Research & Teaching
By Vesife Hatisaru, Andrew Seen, and Sharon Fraser
For more than a decade, education systems throughout the world have implemented significant interventions to lift student outcomes in science, technology, engineering, and mathematics (STEM). To address the need for nations to compete globally in STEM, government bodies, higher education institutions (HEIs), professional associations, and school systems have established research and education initiatives. Many HEIs and university educators have played a prominent role in these STEM-focused programs. Despite the prominent role that university educators take in progressing STEM initiatives (e.g., running projects; designing STEM units, activities, and lessons; consulting), particularly in the school system, little is known about these educators’ perspectives on STEM and the use of STEM as an interdisciplinary approach to teaching and learning. Previous research indicates that for professionals in STEM education, developing a shared conceptualization of what STEM is might be helpful for fostering a clearer understanding about how to address issues in STEM and achieve shared outcomes in this area (Breiner et al., 2012).
Research undertaken through the Investigating Academics’ Perspectives on STEM project explored the perceptions of a group of educators about STEM, STEM learning environments, and necessary capabilities for STEM educators at a university. In this article, we report on the participants’ perceptions of STEM and its teaching and learning, as gleaned from their Draw a STEM Learning Environment (D-STEM; Hatisaru & Fraser, 2021) pictures and associated texts. The article extends the findings on individuals’ perceptions about STEM education (e.g., Margot & Kettler, 2019) to explore university educators’ understanding of STEM education. The article contributes to discussions regarding key STEM-content-specific issues that have been missing in STEM teaching or professional learning (PL) efforts (Winberg et al., 2019).
The acronym “STEM” is sometimes used to refer to each of the four component disciplines (science, technology, engineering, and mathematics) separately and sometimes to the integrated teaching of two or more of the disciplines (e.g., science and mathematics). Although STEM education is sometimes considered as both curriculum and pedagogy (Margot & Kettler, 2019), it is widely defined as an educational approach that coordinates the learning objectives of science, technology, engineering, and mathematics through open-ended, realistic, and interdisciplinary problems (Vasquez et al., 2013). This approach is increasingly believed to have a positive impact on students’ learning outcomes (Margot & Kettler, 2019).
There is, however, a lack of consensus on how STEM should be taught in the classroom. According to Vasquez (2014), at the heart of STEM education is application. STEM teaching and learning does not necessarily include all four STEM disciplines, but all STEM teaching practices provide students with opportunities to utilize the knowledge and skills they have gained. STEM instruction can take various forms, which extend across disciplinary, multidisciplinary, interdisciplinary, and transdisciplinary learning experiences (see Appendix A). In their exploration of school principals’ perceptions of STEM learning environments, Hatisaru et al. (2020) undertook an extensive review of the relevant literature (e.g., Glancy & Moore, 2013; Hobbs et al., 2018; Vasquez et al., 2013) and identified aspects of effective STEM learning environments. In this operationalization, STEM practices use knowledge from different disciplines, and problems are completed by combining knowledge and skills from two or more STEM disciplines. Problems are interdisciplinary and grounded in the real world in that they are experienced by the community. Students relate to and engage with problems that make sense to them based on their own experiences. Students work collaboratively with their peers, undertaking particular roles and responsibilities (i.e., teamwork). Concepts or problems are represented in multiple ways and structured such that they require translations between different modes of representations (see Table 1).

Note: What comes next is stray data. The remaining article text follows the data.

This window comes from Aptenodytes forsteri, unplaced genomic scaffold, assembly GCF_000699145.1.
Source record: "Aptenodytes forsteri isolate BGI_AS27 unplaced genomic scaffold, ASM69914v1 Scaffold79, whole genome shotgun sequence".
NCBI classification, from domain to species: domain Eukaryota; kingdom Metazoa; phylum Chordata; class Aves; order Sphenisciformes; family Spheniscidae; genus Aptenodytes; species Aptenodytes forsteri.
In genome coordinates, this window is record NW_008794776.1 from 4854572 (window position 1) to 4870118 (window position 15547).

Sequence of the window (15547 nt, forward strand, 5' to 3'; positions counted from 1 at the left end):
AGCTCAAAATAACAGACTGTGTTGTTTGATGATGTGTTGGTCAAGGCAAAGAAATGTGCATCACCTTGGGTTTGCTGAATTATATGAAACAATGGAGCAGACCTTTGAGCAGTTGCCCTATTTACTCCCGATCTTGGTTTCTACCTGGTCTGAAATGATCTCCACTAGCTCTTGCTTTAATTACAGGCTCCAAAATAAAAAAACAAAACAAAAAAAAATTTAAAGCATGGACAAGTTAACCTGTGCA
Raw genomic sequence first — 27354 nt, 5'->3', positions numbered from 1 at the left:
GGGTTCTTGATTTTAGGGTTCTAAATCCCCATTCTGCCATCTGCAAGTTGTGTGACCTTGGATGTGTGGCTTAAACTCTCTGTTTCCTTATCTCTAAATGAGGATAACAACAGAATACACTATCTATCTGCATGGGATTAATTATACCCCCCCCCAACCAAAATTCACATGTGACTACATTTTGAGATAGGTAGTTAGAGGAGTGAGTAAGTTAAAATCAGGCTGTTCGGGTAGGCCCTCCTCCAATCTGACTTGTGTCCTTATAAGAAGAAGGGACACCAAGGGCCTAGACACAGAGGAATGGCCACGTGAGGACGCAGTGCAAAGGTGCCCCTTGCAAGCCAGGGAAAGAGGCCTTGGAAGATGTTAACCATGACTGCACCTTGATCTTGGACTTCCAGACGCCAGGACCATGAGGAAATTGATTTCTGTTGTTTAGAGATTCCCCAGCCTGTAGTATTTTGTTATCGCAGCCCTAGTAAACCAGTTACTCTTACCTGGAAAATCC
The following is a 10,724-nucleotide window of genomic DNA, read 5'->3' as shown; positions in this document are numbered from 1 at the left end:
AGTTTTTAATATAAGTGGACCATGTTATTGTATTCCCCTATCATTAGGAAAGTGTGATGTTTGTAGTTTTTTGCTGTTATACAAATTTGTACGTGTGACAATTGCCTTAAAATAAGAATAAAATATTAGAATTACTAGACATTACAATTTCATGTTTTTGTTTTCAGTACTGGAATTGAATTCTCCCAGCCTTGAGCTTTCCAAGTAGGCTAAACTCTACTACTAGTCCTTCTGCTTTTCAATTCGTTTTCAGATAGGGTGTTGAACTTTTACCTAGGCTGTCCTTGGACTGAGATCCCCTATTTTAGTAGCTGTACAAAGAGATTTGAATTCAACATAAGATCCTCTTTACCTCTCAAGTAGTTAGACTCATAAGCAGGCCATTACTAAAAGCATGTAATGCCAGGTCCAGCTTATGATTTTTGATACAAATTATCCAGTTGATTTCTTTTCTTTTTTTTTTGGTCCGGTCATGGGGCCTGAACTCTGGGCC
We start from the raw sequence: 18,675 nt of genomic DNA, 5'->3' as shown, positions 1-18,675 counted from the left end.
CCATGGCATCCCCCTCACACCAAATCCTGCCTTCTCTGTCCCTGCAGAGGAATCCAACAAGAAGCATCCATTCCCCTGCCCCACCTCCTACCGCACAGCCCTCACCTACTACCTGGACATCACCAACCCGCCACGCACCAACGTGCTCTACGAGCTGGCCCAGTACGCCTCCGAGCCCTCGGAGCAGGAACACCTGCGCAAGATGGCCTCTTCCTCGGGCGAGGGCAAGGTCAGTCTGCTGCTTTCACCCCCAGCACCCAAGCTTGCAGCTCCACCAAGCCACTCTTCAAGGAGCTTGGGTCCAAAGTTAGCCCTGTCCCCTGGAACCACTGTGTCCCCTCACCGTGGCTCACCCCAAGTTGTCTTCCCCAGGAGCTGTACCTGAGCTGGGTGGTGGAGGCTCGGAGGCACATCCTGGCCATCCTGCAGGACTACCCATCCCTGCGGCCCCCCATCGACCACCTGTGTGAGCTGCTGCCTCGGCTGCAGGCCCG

There are also several practical challenges in terms of successful implementation of STEM, including the necessity for educators of the component disciplines to collaborate closely to ensure authentic and meaningful learning, the lack of educators’ knowledge and skill to implement STEM activities, and beliefs and self-efficacy related to STEM integration (Honey et al., 2014; Margot & Kettler, 2019). Although extensive research has been undertaken to understand K–12 teachers’ perceptions of STEM education (Margot & Kettler, 2019), little is known about how university educators perceive teaching and learning of STEM, and importantly, as stated by Winberg et al. (2019), how university educators acquire STEM-specific pedagogical competence that could help them provide students with high-quality learning experiences. This gap in our knowledge may become increasingly important as high school students, who have experience in integrated STEM learning, graduate and commence their university studies.